Your cheese is the best.

Love always,

Amos

P.S. Don’t be surprised if you’re a character in my book one day. She will have all of the qualities I attributed to you in this letter. She will be one really cool girl.

P.P.S. If Cindy doesn’t get Scoob, and if Krysten doesn’t get Scoob, and if none of your family wants Scoob, etc. etc. etc. I will take him in and treat him as my own to make you proud.

n. a standard procedure, esp one that is unvarying

What I want my summer to be:

Full of ROUTINE.

I used to fear routine. I think it’s in my nature to want to do the same things and eat the same things and be in the same places. And I always felt I had to hide that about myself. Because routine is seen as boring. However, my Seattle friend Allyson changed my opinion on the subject. Her days are fun and packed and she has a full, busy life but it is structured and scheduled down to snack time.

This is how I want the routine of my life (or at least this summer) to go:

I want to swim every morning. Write at least once every day at the same time. Read every night. Limit my Internet time. Sit outside as 

the day turns to night more often. Drink lots of water.  Most importantly I want to start/keep up traditions: Breakfast with my dad and mom every Sunday. Walks with Geeg. (She would always call me on her Buddy walks when I lived in Seattle.) Black and white movies with J.D. every week. (This week was Without Love. It wasn’t great. But it was a Spencer Tracy/Katharine Hepburn one and Katharine Hepburn is J.D.’s favorite.)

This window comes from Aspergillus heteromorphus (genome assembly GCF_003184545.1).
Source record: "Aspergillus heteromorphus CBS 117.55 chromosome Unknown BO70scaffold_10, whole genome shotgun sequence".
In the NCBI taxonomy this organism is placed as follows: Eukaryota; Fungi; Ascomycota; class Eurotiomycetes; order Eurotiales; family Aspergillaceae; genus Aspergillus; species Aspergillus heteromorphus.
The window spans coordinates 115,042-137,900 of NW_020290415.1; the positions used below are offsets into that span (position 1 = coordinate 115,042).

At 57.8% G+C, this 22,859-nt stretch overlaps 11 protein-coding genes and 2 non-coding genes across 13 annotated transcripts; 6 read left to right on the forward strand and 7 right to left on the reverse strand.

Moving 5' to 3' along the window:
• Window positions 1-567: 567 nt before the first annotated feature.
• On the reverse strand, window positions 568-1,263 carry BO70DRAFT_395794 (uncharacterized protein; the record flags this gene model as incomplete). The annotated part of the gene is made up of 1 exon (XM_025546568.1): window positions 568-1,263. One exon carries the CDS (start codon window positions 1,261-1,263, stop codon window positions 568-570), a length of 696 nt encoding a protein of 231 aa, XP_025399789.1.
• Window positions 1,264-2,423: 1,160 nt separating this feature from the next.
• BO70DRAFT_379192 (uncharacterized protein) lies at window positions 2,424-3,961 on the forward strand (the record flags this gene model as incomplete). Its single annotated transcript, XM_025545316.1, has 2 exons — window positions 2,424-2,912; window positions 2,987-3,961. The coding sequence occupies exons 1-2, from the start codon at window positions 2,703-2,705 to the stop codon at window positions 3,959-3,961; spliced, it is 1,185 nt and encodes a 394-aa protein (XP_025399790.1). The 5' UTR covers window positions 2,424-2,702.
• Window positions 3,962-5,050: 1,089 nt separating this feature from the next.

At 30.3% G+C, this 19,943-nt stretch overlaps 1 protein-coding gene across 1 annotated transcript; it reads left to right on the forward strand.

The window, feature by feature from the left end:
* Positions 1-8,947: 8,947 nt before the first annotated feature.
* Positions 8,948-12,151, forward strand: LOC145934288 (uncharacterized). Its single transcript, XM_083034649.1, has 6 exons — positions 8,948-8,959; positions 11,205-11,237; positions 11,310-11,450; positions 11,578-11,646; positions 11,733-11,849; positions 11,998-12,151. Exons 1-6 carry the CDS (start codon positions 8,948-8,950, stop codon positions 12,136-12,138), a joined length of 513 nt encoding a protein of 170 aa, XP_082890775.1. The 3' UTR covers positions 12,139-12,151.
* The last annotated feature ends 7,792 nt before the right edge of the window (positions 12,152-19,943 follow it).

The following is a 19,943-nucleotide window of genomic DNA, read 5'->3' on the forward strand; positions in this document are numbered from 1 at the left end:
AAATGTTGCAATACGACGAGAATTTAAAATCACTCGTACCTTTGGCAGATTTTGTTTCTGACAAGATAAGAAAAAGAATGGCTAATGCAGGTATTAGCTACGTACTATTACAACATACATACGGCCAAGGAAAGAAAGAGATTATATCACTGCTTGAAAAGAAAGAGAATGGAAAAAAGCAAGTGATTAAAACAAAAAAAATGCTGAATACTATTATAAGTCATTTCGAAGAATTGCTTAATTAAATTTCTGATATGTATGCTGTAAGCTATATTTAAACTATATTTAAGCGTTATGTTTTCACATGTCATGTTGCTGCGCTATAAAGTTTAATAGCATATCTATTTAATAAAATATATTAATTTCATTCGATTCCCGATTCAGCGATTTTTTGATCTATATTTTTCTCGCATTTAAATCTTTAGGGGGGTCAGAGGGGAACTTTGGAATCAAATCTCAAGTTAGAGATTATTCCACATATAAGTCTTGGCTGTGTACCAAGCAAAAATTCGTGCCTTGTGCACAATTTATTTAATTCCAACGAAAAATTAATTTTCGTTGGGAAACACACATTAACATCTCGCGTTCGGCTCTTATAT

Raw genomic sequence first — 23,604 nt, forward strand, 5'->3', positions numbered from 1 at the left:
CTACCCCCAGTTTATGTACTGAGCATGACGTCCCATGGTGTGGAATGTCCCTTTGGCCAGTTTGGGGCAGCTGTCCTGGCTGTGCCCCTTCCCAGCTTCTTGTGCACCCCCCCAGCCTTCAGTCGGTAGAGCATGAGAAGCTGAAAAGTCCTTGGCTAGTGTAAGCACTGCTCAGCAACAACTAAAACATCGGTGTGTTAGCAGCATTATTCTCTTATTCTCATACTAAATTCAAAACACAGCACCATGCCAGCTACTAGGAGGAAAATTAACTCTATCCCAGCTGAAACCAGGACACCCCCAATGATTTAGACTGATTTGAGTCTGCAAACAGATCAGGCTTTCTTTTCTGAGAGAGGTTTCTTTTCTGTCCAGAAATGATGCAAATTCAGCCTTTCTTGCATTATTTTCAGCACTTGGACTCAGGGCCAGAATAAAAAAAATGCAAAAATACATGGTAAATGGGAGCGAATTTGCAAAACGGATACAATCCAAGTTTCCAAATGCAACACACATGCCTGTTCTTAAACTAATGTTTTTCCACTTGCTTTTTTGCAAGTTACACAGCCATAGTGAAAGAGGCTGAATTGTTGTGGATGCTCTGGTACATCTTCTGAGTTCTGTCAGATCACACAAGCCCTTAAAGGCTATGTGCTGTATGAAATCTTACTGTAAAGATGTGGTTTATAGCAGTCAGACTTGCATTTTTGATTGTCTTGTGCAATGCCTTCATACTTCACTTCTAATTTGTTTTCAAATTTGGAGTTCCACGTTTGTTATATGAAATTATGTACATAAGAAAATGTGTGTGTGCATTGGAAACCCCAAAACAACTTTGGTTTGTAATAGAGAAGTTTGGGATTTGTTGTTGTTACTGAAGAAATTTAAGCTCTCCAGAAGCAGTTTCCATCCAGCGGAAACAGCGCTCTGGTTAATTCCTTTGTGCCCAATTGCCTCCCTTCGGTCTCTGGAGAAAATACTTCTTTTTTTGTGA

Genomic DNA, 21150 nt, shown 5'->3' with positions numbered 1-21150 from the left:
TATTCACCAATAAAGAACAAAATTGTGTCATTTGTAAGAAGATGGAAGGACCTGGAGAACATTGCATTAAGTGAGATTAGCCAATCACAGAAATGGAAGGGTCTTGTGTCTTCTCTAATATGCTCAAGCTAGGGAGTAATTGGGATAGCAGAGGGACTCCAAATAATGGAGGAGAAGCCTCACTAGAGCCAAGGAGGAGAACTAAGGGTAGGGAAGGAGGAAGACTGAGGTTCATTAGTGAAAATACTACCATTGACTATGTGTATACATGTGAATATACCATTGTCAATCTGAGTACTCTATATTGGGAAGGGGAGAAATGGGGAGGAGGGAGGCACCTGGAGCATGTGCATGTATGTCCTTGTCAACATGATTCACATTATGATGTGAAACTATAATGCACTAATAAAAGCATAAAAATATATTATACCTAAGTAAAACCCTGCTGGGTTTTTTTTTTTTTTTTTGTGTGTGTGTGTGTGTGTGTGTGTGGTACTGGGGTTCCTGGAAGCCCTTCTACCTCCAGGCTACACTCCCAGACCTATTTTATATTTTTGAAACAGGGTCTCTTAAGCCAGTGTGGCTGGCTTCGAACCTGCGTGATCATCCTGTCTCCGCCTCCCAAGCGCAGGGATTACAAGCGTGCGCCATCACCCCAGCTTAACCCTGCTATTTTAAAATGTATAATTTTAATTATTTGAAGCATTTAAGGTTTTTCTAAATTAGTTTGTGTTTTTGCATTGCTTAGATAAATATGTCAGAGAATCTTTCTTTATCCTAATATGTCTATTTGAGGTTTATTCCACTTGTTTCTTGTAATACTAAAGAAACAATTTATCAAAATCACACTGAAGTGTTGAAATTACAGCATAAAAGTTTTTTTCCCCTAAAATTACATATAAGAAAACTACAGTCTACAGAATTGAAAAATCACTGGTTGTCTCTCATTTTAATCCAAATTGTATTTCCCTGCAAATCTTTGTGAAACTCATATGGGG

I like the idea of simple. Hanging out with my family and my couple of good friends. I want the summer to be less frazzled, hectic, fast-paced, tweeting, facebooking crazy and more calm, relaxed, lemonade-sipping, tea drinking, porch-sitting slow.

When I Googled “routine,” there wasn’t much good to be found. For example, Henry Van Dyke said “As long as habit and routine dictate the pattern of living, new dimensions of the soul will not emerge.” Meh. There’s always next summer for that whole soul thing.

I never lose sight of the fact that just being is fun.” Katharine Hepburn

G’Bye Seattle